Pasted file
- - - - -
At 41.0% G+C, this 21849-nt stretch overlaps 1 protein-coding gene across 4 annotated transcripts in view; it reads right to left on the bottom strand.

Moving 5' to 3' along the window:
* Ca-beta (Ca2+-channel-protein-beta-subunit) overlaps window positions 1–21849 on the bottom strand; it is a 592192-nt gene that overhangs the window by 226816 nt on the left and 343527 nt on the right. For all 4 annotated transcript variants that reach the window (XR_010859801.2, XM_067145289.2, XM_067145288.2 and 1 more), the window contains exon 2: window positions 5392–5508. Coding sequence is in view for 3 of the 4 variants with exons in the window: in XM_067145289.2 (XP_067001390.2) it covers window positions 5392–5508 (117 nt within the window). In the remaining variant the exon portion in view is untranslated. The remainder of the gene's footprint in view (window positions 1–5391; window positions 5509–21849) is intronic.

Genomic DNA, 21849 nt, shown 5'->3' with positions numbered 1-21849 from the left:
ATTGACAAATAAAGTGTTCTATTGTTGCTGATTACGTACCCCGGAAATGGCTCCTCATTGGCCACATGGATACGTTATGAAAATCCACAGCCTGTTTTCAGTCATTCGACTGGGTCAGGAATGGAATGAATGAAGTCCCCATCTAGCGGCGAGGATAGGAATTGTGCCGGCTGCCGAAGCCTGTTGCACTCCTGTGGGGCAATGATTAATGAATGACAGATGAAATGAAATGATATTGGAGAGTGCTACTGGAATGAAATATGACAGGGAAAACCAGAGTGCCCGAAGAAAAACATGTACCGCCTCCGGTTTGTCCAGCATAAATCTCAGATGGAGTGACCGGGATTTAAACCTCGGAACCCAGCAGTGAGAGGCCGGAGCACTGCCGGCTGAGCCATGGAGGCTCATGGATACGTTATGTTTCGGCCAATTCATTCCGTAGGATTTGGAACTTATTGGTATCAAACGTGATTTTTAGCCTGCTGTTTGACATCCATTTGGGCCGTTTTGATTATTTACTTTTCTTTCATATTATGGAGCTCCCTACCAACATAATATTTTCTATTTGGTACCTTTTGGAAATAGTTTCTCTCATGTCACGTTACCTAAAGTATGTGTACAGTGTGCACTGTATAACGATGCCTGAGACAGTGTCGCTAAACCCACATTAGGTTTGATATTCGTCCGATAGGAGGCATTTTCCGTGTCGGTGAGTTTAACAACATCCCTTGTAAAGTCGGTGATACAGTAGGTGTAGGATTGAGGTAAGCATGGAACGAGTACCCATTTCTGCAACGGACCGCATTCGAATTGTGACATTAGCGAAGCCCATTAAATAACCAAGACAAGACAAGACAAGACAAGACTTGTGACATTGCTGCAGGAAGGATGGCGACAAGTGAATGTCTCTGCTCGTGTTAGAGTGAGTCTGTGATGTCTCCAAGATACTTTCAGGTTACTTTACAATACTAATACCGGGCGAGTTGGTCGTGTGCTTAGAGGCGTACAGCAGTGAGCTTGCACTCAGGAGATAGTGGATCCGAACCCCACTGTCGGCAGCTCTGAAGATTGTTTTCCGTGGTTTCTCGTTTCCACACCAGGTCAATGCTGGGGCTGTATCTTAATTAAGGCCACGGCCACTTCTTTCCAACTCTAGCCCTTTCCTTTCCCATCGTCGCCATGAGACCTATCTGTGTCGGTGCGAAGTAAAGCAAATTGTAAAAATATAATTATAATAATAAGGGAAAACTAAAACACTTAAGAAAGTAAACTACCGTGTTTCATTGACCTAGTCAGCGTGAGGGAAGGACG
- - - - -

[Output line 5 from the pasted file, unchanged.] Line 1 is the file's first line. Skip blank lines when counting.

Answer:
ATTGACAAATAAAGTGTTCTATTGTTGCTGATTACGTACCCCGGAAATGGCTCCTCATTGGCCACATGGATACGTTATGAAAATCCACAGCCTGTTTTCAGTCATTCGACTGGGTCAGGAATGGAATGAATGAAGTCCCCATCTAGCGGCGAGGATAGGAATTGTGCCGGCTGCCGAAGCCTGTTGCACTCCTGTGGGGCAATGATTAATGAATGACAGATGAAATGAAATGATATTGGAGAGTGCTACTGGAATGAAATATGACAGGGAAAACCAGAGTGCCCGAAGAAAAACATGTACCGCCTCCGGTTTGTCCAGCATAAATCTCAGATGGAGTGACCGGGATTTAAACCTCGGAACCCAGCAGTGAGAGGCCGGAGCACTGCCGGCTGAGCCATGGAGGCTCATGGATACGTTATGTTTCGGCCAATTCATTCCGTAGGATTTGGAACTTATTGGTATCAAACGTGATTTTTAGCCTGCTGTTTGACATCCATTTGGGCCGTTTTGATTATTTACTTTTCTTTCATATTATGGAGCTCCCTACCAACATAATATTTTCTATTTGGTACCTTTTGGAAATAGTTTCTCTCATGTCACGTTACCTAAAGTATGTGTACAGTGTGCACTGTATAACGATGCCTGAGACAGTGTCGCTAAACCCACATTAGGTTTGATATTCGTCCGATAGGAGGCATTTTCCGTGTCGGTGAGTTTAACAACATCCCTTGTAAAGTCGGTGATACAGTAGGTGTAGGATTGAGGTAAGCATGGAACGAGTACCCATTTCTGCAACGGACCGCATTCGAATTGTGACATTAGCGAAGCCCATTAAATAACCAAGACAAGACAAGACAAGACAAGACTTGTGACATTGCTGCAGGAAGGATGGCGACAAGTGAATGTCTCTGCTCGTGTTAGAGTGAGTCTGTGATGTCTCCAAGATACTTTCAGGTTACTTTACAATACTAATACCGGGCGAGTTGGTCGTGTGCTTAGAGGCGTACAGCAGTGAGCTTGCACTCAGGAGATAGTGGATCCGAACCCCACTGTCGGCAGCTCTGAAGATTGTTTTCCGTGGTTTCTCGTTTCCACACCAGGTCAATGCTGGGGCTGTATCTTAATTAAGGCCACGGCCACTTCTTTCCAACTCTAGCCCTTTCCTTTCCCATCGTCGCCATGAGACCTATCTGTGTCGGTGCGAAGTAAAGCAAATTGTAAAAATATAATTATAATAATAAGGGAAAACTAAAACACTTAAGAAAGTAAACTACCGTGTTTCATTGACCTAGTCAGCGTGAGGGAAGGACG